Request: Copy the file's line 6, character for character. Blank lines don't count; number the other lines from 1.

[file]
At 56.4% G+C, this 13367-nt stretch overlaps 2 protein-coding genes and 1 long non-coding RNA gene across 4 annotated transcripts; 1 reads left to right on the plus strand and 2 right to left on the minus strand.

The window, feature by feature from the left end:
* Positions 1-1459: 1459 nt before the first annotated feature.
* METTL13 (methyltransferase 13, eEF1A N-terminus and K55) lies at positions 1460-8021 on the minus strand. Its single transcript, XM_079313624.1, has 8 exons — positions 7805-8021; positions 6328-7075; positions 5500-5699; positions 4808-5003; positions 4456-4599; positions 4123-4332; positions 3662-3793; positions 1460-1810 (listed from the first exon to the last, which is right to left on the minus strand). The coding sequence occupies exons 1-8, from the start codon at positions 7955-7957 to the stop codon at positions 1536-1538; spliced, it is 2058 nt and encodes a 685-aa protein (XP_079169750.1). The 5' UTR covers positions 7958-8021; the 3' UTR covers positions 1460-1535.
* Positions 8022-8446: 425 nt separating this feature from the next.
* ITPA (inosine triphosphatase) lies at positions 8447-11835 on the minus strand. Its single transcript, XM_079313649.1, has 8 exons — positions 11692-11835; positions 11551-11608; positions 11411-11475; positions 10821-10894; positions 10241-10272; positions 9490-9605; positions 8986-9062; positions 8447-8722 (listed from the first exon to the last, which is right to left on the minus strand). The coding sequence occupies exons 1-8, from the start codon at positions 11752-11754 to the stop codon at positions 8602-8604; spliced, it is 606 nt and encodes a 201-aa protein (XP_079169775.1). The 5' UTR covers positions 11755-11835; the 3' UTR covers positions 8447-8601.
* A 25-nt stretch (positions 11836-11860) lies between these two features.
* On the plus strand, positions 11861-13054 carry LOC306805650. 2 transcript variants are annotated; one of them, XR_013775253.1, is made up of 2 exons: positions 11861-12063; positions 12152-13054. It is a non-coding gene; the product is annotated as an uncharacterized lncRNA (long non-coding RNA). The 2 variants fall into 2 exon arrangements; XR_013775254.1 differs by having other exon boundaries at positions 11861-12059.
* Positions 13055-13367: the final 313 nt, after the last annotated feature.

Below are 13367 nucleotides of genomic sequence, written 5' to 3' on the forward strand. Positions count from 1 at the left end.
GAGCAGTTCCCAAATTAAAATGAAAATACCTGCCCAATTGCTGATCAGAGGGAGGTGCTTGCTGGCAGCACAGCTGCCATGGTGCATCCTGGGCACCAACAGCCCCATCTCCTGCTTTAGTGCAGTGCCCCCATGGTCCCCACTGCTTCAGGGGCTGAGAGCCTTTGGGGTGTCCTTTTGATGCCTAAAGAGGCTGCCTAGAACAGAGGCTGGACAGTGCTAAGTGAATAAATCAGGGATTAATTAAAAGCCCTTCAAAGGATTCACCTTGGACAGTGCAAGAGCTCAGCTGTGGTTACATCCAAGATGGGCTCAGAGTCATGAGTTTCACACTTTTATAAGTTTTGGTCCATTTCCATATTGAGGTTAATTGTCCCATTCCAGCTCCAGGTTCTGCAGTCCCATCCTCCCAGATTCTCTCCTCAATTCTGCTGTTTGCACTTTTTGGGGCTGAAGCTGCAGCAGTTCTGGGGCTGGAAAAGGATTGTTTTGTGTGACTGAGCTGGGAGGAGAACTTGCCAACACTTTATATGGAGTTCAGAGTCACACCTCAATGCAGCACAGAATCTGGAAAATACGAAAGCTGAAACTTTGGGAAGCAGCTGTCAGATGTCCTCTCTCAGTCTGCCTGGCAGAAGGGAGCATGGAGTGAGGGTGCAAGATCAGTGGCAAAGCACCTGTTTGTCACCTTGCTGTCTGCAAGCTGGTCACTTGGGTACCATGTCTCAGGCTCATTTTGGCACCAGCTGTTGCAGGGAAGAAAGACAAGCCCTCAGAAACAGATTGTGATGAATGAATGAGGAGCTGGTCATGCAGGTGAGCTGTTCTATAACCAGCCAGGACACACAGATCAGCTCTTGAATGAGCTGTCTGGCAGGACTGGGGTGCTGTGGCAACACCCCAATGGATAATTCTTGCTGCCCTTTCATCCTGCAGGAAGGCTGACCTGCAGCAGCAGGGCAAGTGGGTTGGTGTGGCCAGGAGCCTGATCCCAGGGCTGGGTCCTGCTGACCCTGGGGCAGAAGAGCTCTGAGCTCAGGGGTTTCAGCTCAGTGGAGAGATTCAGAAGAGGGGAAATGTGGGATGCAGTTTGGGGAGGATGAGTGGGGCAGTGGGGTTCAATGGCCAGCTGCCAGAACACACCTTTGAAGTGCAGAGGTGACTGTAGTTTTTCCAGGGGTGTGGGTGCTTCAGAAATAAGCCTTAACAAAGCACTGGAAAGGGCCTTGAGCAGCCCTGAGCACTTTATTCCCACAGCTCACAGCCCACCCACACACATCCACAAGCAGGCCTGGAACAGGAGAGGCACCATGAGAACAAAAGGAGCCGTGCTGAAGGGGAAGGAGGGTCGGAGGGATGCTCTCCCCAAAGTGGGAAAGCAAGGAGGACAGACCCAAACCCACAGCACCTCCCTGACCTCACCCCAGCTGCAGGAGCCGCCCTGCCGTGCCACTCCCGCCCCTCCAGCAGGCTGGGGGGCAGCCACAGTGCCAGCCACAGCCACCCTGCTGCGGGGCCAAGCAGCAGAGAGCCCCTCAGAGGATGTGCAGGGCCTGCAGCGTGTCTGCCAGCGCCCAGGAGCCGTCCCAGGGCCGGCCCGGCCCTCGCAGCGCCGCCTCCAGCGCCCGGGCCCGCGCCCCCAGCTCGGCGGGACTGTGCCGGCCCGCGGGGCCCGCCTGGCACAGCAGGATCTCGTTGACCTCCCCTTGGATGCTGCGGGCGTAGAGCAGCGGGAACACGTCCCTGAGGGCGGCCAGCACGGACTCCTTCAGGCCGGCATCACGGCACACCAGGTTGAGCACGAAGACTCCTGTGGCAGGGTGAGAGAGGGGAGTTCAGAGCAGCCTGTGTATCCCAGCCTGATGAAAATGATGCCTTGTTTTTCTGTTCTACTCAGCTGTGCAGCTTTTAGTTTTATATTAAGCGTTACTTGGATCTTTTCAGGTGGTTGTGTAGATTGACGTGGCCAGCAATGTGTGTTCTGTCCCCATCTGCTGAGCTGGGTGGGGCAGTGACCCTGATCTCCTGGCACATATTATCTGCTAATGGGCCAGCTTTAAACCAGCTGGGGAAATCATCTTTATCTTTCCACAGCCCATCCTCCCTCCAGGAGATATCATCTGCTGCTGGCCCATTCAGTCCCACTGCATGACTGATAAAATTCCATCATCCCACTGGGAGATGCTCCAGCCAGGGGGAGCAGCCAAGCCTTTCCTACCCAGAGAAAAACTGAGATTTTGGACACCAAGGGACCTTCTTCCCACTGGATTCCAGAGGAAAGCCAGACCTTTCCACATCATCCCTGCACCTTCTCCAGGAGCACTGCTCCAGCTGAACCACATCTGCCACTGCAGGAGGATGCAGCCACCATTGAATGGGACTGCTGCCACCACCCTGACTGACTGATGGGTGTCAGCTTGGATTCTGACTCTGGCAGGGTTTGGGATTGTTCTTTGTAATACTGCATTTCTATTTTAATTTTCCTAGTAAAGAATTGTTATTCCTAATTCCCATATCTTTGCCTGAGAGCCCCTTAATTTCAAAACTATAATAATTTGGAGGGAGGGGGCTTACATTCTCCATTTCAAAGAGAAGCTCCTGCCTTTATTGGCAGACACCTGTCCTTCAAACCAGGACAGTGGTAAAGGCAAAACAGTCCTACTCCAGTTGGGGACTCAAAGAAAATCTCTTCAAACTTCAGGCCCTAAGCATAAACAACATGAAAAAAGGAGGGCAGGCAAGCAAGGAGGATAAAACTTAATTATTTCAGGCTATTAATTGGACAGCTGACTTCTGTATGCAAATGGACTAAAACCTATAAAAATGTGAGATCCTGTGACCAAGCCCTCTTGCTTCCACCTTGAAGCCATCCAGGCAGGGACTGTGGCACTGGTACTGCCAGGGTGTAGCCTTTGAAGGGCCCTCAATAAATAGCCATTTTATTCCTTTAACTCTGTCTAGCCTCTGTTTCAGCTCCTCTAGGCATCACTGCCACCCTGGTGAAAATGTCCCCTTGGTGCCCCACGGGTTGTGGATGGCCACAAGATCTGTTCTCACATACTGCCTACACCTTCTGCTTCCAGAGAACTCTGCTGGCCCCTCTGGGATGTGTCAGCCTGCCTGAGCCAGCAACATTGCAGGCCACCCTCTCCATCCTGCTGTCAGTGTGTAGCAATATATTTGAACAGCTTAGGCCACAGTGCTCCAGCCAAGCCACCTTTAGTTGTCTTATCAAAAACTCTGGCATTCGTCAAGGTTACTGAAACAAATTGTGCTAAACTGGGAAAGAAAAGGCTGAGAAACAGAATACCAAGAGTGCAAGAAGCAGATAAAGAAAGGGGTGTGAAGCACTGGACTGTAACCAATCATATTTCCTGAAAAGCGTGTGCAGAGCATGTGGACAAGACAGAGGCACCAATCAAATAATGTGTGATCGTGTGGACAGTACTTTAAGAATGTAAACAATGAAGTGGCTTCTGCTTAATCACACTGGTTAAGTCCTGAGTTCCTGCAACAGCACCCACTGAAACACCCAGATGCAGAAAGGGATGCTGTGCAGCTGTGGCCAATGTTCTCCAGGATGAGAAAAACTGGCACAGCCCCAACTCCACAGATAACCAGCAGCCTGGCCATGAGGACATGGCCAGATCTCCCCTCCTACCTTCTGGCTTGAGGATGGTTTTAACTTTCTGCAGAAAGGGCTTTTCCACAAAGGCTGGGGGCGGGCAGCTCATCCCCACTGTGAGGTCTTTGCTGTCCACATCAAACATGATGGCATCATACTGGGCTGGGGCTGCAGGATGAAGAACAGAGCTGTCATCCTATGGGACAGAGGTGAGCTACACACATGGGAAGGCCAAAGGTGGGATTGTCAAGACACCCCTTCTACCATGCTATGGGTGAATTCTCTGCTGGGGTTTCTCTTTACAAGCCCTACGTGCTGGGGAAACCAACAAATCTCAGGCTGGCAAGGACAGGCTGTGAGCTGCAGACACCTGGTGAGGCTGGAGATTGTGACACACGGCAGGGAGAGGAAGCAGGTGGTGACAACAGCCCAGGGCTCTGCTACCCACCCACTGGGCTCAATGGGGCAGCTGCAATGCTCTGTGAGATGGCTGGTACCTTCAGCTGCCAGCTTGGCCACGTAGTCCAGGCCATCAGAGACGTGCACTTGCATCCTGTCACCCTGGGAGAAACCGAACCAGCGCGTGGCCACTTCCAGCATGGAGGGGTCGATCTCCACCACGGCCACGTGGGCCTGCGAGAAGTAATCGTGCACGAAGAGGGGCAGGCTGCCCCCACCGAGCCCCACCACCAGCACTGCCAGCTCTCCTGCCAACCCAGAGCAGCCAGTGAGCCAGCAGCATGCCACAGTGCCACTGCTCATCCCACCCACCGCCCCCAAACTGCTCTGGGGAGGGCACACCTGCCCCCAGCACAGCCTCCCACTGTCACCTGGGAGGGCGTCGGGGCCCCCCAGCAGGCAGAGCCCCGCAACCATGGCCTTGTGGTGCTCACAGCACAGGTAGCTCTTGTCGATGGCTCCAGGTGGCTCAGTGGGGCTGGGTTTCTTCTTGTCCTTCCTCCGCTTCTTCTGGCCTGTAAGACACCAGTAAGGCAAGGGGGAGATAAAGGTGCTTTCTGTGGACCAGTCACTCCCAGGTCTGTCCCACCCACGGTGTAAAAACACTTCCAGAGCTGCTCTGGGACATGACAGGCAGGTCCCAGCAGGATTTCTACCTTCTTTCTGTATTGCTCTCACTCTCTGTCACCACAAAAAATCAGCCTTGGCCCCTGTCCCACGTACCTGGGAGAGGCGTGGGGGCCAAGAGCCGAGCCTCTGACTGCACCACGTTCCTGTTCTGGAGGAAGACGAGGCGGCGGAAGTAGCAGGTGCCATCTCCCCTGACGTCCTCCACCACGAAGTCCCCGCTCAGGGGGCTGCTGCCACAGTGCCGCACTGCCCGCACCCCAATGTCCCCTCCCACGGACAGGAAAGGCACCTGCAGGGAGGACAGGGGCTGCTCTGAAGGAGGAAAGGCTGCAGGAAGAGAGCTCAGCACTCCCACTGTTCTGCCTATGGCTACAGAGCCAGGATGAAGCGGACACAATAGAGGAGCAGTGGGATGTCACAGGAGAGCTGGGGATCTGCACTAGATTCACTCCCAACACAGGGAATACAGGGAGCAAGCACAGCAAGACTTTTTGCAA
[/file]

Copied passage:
* ITPA (inosine triphosphatase) lies at positions 8447-11835 on the minus strand. Its single transcript, XM_079313649.1, has 8 exons — positions 11692-11835; positions 11551-11608; positions 11411-11475; positions 10821-10894; positions 10241-10272; positions 9490-9605; positions 8986-9062; positions 8447-8722 (listed from the first exon to the last, which is right to left on the minus strand). The coding sequence occupies exons 1-8, from the start codon at positions 11752-11754 to the stop codon at positions 8602-8604; spliced, it is 606 nt and encodes a 201-aa protein (XP_079169775.1). The 5' UTR covers positions 11755-11835; the 3' UTR covers positions 8447-8601.